For International Women’s Day this year, members of the Independent staff sat down with Denya LeVine of WOMR for a roundtable discussion about women and music. You can tune in and listen to the broadcast on March 8. In the meantime, enjoy the songs they selected for this edition of the Indie Playlist, which you can also find on Spotify at https://tinyurl.com/bt8u7vy5.
“No More Tears (Enough Is Enough),” Barbra Streisand and Donna Summer
The Queen of Disco, the Queen of the Divas, and a balladic intro that blossoms into an ebullient dance hall beat — what more could you ask for?
When the 1979 Barbra Streisand-Donna Summer duet “No More Tears (Enough Is Enough)” came on in the WOMR studio as we recorded our International Women’s Day program, none of us could resist bouncing in our seats. Recorded when both were at the peak of their powers, Streisand and Summer trade irresistibly dramatic laments about their boring love lives. But then the instrumental shifts, and “enough is enough” for these peerless divas as the song crescendos to a triumphant cry of exasperation with small-fry suitors vying for their hearts.
Though it’s not often considered one, I have always thought of “No More Tears” as a feminist classic, a manifesto of sisterhood and resistance delivered in a mainstream pop package. In an industry that so often pitted its female stars against each other, this chart-topping duet paved the way for the collaborations of the 1990s and 2000s that embraced “girl power” and ridiculed trifling men, from Brandy & Monica’s “The Boy Is Mine” to the all-star lineup of “Lady Marmalade.” To me, International Women’s Day represents not just a call for a more equitable world but a celebration of that future and a tribute to its seeds in the present. “No More Tears,” then, makes for a perfectly joyful soundtrack to our collective visioning. —Amelia Roth-Dishy
“1977,” Ana Tijoux
No matter where I am, I always hear this song blasting from a car stereo while I sit in the back seat with the windows down as city streets zoom by and leave me with snapshots.
“1977” is a masterpiece by French-Chilean pop/hip-hop artist Ana Tijoux, and it became a sonic staple for my family when we moved to Buenos Aires during my middle-school years. I was thrown into a new culture and language, so a lot of what I understood was ephemeral, and this song lands for me that way, too. Its serpentine sounds are punctuated by grand orchestral crescendos — or maybe that’s just me making it louder and louder, which I always do on impulse when I listen to it. For Tijoux, the 2010 hit marked a hard turn to hip-hop that helped launch her first North American tour. For me, it’s about excitement with no cause: until recently I didn’t know what the song was about. Words jumped out to me, but my attachment to the song was mainly affective. It turns out it’s a coming-of-age anthem after all, one that returns repeatedly to Tijoux’s birth in 1977 and acknowledges everything she’s gone through since.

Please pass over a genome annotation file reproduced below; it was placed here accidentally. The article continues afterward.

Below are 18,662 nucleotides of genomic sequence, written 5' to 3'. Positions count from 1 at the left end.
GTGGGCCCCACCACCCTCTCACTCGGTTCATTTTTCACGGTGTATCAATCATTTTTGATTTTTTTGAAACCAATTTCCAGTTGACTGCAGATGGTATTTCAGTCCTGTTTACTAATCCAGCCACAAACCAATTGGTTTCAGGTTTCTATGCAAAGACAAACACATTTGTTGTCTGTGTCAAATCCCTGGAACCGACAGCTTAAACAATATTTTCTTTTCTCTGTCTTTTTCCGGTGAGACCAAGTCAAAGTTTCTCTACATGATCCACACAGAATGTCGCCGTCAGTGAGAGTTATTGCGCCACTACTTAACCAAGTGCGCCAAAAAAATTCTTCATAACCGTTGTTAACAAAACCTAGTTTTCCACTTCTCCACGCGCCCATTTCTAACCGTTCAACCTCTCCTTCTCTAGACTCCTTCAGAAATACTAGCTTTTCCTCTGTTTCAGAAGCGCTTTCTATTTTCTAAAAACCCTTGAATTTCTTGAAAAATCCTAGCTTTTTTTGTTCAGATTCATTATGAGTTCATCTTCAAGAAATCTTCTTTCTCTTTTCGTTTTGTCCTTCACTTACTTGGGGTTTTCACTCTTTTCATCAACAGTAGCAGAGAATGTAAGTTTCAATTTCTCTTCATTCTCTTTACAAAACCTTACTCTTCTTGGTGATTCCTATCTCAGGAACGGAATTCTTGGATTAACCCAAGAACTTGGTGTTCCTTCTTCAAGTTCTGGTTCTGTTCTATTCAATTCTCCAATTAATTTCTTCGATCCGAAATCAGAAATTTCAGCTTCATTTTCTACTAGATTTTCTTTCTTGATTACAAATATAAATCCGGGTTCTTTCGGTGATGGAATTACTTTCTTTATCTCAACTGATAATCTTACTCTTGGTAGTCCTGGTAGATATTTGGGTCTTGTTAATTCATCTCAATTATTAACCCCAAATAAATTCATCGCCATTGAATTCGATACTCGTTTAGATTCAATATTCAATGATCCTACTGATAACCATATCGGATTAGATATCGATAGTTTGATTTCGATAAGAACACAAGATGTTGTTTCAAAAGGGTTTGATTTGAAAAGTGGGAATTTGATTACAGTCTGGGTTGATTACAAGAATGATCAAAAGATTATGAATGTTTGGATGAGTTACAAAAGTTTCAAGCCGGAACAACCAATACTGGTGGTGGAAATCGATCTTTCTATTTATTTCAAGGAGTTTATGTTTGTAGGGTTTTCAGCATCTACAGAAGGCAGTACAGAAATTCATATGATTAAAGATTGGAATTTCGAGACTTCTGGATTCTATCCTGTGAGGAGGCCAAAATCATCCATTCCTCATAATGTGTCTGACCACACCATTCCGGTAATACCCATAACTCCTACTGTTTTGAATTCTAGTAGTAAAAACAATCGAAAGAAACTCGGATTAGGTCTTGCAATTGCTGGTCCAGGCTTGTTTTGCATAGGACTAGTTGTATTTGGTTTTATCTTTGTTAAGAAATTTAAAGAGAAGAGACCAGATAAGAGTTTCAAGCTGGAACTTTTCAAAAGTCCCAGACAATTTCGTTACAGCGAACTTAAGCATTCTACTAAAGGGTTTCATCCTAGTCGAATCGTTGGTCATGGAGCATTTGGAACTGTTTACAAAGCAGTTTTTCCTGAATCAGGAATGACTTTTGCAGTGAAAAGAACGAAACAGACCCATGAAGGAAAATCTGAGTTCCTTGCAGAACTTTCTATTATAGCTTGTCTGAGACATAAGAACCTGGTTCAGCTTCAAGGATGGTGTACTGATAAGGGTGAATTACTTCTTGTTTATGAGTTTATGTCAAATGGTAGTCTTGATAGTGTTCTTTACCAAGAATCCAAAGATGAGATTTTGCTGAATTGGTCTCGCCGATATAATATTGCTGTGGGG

In its own way, it is about the experience of the world zooming by outside your car window as you catch snippets of what’s moving past while being swallowed by feeling. —Sophie Mann-Shafir
“Off My Body,” SuperKnova
Sifting through my Spotify, I realized that my music collection is overwhelmingly female. I have my well-known staples (Gaga, Stevie Nicks, and Lizzo), but there’s another artist who made a lasting impression on me when I attended her Provincetown debut at the 2022 Washashore Festival last fall. SuperKnova (a.k.a. Ellie Kim) is a NYC-based Korean-American transgender musician who creates original pop music with drum machines, synthesizers, and electric guitar. Her music tells stories of identity, relationships and queerness, and navigating those realms in the larger contexts of our world.